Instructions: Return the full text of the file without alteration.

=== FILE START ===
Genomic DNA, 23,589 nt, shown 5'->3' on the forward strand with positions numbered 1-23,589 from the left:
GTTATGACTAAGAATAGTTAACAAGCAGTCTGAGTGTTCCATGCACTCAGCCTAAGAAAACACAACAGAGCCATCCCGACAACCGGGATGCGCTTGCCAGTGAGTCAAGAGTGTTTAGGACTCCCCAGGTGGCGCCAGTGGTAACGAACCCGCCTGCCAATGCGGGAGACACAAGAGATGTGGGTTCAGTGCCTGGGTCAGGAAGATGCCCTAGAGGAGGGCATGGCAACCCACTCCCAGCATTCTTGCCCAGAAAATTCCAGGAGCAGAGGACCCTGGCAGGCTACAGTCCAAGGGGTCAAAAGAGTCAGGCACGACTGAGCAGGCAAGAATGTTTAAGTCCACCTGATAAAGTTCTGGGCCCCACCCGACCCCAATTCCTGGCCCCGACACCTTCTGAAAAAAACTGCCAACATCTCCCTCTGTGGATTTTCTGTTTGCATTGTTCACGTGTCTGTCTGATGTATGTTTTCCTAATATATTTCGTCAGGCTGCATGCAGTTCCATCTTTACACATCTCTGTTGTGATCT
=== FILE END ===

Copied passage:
Genomic DNA, 23,589 nt, shown 5'->3' on the forward strand with positions numbered 1-23,589 from the left:
GTTATGACTAAGAATAGTTAACAAGCAGTCTGAGTGTTCCATGCACTCAGCCTAAGAAAACACAACAGAGCCATCCCGACAACCGGGATGCGCTTGCCAGTGAGTCAAGAGTGTTTAGGACTCCCCAGGTGGCGCCAGTGGTAACGAACCCGCCTGCCAATGCGGGAGACACAAGAGATGTGGGTTCAGTGCCTGGGTCAGGAAGATGCCCTAGAGGAGGGCATGGCAACCCACTCCCAGCATTCTTGCCCAGAAAATTCCAGGAGCAGAGGACCCTGGCAGGCTACAGTCCAAGGGGTCAAAAGAGTCAGGCACGACTGAGCAGGCAAGAATGTTTAAGTCCACCTGATAAAGTTCTGGGCCCCACCCGACCCCAATTCCTGGCCCCGACACCTTCTGAAAAAAACTGCCAACATCTCCCTCTGTGGATTTTCTGTTTGCATTGTTCACGTGTCTGTCTGATGTATGTTTTCCTAATATATTTCGTCAGGCTGCATGCAGTTCCATCTTTACACATCTCTGTTGTGATCT